Are you rested or weary?Â How was your first weekend of Jazz Fest?Â The answer to those questions may determine how you spend today.Â I would recommend heading back to the Louisiana Music Factory- you did go last Thursday didnâ€™t you?Â Itâ€™s eight full hours of music starting with Big Daddy O at 12 noon and ending with Big Samâ€™s Funky Nation at 7 PM.Â If improvisation is more your style, two of the masters will be playing at the Big Top at 8 PM.Â The German saxophonist Peter Brotzmann and the Chicago-based drummer Hamid Drake (pictured) will likely tear off some heads in a freewheeling duo performance.
Larry Bannock is one of the most respected and opinionated of all of the Mardi Gras Indian Big Chiefs who dot the inner city landscape of New Orleans.Â He is opening up the day with his tribe on the Jazz and Heritage stage.Â Hereâ€™s an interesting tidbit that he is bound to expound on during his set.Â He changed the name of his long time tribe the Golden Star Hunters to the Morning Star Hunters, though they are listed by their former moniker.Â Rumors abounded on Indian Sunday that he kicked everyone out of the tribe.Â We shall see.Â Juan Luis Guerra (pictured) is possibly the biggest Latin star that has ever graced the stages of the Jazz Fest.Â He is from the Dominican Republic and though he is not well known among most festers, he is huge and will likely draw thousands of fans that have never been to the fest before.Â The Radiators did a show last year at Tipitinaâ€™s that featured all songs written before World War II.Â The Commander, aka Jazz Festâ€™s producer/Director Quint Davis, was in the house and he booked the same show for the Blues Tent.Â Even if you think you donâ€™t like the Rads, this is going to be one of those sets that people will be talking about for years.
Choices rear their ugly head early on Day Two.Â The Tin Men or Johnny Sketch and the Dirty Notes?Â Itâ€™s a big coup for the Tin Men to be appearing on the Acura stage opening up for both the Funky Meters and Simon and Garfunkel.Â But the crowds may be thick from the get go.Â You decide.Â Davell Crawford (pictured) moved to New York following the levee breaks, but heâ€™s still a homegrown talent.Â He appears in the Blues Tent with Dr. John and Jon Cleary.Â This will be one heck of a show.Â If youâ€™re like me and prefer to â€œgo where theyâ€™re notâ€ on the most crowded days, look for me at the end of the day at Kirk Josephâ€™s Tuba Tuba.Â He is back with his band mates in the Dirty Dozen, so thereâ€™s no telling who will be on stage with the sousaphone master.Â Suffice it to say that it will be smokinâ€™!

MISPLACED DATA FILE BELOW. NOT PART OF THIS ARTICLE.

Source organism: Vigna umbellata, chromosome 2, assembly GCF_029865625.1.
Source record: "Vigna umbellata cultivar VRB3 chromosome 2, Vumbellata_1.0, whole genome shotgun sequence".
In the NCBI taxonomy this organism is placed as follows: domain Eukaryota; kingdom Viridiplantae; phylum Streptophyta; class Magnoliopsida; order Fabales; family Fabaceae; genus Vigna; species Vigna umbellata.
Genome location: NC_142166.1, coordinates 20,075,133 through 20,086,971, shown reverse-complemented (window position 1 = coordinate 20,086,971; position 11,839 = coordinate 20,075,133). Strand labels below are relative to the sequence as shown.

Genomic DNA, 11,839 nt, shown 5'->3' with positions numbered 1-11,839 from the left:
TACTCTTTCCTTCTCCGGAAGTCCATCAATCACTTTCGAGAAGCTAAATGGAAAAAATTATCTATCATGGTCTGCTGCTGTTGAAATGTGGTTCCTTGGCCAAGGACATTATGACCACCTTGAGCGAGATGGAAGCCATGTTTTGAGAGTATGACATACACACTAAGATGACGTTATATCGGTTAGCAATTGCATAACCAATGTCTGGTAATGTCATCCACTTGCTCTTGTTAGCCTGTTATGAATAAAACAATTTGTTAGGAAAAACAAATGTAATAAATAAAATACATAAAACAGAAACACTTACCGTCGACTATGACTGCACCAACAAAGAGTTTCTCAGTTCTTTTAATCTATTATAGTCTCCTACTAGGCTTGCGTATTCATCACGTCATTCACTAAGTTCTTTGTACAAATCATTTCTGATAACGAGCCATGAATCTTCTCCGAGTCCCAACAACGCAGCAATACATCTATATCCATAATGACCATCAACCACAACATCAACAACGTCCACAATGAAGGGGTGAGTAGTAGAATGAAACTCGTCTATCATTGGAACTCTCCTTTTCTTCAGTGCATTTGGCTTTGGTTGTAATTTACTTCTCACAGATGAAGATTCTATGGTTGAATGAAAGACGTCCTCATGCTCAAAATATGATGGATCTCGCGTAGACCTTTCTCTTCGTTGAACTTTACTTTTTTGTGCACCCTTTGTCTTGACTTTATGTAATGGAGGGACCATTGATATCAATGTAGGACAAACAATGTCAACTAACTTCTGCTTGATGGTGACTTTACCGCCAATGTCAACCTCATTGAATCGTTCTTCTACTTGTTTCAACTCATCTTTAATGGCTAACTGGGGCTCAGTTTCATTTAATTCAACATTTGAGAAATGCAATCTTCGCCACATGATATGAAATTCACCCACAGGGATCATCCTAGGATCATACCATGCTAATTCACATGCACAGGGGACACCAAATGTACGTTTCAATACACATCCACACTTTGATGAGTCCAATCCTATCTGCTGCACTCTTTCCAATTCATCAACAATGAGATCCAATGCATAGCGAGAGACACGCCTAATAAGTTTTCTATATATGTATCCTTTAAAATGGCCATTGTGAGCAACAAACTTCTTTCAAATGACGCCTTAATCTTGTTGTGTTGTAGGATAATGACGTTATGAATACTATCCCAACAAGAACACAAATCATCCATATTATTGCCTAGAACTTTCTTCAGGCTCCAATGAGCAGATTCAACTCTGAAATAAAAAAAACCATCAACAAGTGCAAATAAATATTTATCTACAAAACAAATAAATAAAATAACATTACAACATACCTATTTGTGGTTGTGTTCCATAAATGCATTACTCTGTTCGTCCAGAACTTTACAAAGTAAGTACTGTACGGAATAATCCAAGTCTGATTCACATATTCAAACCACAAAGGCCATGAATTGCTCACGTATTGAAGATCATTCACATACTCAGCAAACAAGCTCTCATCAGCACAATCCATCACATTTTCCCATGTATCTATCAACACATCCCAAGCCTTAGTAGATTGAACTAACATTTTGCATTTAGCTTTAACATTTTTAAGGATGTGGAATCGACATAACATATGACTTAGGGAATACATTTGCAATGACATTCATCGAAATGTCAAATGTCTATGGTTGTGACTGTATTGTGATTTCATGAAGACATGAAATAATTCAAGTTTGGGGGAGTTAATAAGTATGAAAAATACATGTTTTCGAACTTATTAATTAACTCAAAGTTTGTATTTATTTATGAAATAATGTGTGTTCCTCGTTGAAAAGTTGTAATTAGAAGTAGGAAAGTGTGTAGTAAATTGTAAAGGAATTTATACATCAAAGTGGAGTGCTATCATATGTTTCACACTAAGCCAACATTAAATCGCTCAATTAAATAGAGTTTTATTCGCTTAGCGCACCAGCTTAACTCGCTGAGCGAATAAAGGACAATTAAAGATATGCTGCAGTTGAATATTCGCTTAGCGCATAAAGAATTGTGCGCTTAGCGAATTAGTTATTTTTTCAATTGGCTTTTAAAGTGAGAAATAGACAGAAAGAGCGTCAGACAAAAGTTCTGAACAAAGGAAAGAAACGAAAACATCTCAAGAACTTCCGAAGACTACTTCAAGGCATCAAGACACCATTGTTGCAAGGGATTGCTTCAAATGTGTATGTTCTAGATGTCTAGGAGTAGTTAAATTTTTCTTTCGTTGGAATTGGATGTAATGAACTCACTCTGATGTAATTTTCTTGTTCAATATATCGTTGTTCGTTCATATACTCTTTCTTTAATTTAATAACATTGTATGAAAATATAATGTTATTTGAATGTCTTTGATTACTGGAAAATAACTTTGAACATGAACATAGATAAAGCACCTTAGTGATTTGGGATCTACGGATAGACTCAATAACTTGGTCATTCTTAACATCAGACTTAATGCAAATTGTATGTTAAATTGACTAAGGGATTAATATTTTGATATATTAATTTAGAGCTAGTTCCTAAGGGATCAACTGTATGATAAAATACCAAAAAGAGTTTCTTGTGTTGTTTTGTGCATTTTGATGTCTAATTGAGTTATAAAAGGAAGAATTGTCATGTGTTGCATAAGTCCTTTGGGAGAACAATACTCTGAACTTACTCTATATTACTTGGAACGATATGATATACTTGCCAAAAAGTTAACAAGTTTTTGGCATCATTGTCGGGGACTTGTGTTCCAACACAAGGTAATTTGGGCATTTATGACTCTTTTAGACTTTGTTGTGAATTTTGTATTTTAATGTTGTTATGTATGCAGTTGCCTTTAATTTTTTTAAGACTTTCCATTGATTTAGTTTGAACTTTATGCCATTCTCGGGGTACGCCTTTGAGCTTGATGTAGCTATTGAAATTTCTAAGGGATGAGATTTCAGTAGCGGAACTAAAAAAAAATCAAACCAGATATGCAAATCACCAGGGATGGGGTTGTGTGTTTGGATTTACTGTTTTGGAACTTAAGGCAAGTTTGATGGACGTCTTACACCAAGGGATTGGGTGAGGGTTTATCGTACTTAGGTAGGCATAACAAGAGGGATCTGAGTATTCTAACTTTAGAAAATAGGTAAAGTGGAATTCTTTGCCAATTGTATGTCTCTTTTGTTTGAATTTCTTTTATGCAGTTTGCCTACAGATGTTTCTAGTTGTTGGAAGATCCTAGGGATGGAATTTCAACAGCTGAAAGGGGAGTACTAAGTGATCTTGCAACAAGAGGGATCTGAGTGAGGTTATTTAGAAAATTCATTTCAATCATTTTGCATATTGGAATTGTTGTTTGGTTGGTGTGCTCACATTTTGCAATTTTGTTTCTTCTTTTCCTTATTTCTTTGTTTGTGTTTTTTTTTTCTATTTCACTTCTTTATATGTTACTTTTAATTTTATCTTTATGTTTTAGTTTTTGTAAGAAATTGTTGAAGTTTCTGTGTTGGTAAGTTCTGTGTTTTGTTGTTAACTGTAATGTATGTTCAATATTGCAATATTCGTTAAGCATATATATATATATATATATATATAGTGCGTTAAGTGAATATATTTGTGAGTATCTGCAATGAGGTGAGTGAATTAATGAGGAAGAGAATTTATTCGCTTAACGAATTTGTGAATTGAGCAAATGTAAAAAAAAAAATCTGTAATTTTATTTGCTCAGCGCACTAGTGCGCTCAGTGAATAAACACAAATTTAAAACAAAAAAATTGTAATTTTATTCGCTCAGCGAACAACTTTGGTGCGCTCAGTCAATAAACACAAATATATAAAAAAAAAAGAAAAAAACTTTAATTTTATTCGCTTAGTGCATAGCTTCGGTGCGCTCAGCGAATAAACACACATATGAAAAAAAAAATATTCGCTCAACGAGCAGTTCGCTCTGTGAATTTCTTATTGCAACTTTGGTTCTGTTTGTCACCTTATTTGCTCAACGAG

Start your day right with the Comanche Hunters Mardi Gras Indian tribe.Â Big Chief Ki Ki is a legend on the downtown streets of New Orleans even though he sews in the uptown style.Â His tribe is strong with a number of kids usually in tow.Â Baaba Maal (pictured) is like a griot, or storyteller, from Senegal.Â He has played at the Jazz Fest in the past and always puts on a mesmerizing set.Â Unfortunately he is opposite a number of good acts including the reunited Latin band, Mas Mamones, who invigorated the Frenchmen Street scene in the 1990s.Â Modern jazz lovers always complain that the fest doesnâ€™t book enough of the top tier national talent.Â However, they definitely made the right choice with Joe Lavano and Us Five.Â One of his band mates is the stunning bassist and vocalist Esperanza Spaulding who wowed us last year at the Jazz Fest.
Itâ€™s Jazz Fest time and thereâ€™s no better way to start the festivities and by heading down (or up) to the French Quarter for the in-store performances at the Louisiana Music Factory.Â The day starts at 2 Pm with John Ellis and Double Wide.Â Regular readers of this space know that I love this band.Â How could I not with an incentive saxophonist and composer who surrounds himself with talent like the sousaphonist Matt Perrine and the drummer Jason Marsalis?Â Sets continue on the hour.Â Maurice Brown (pictured), another inventive and talented musician who earned his chops in New Orleans, plays at 5 PM.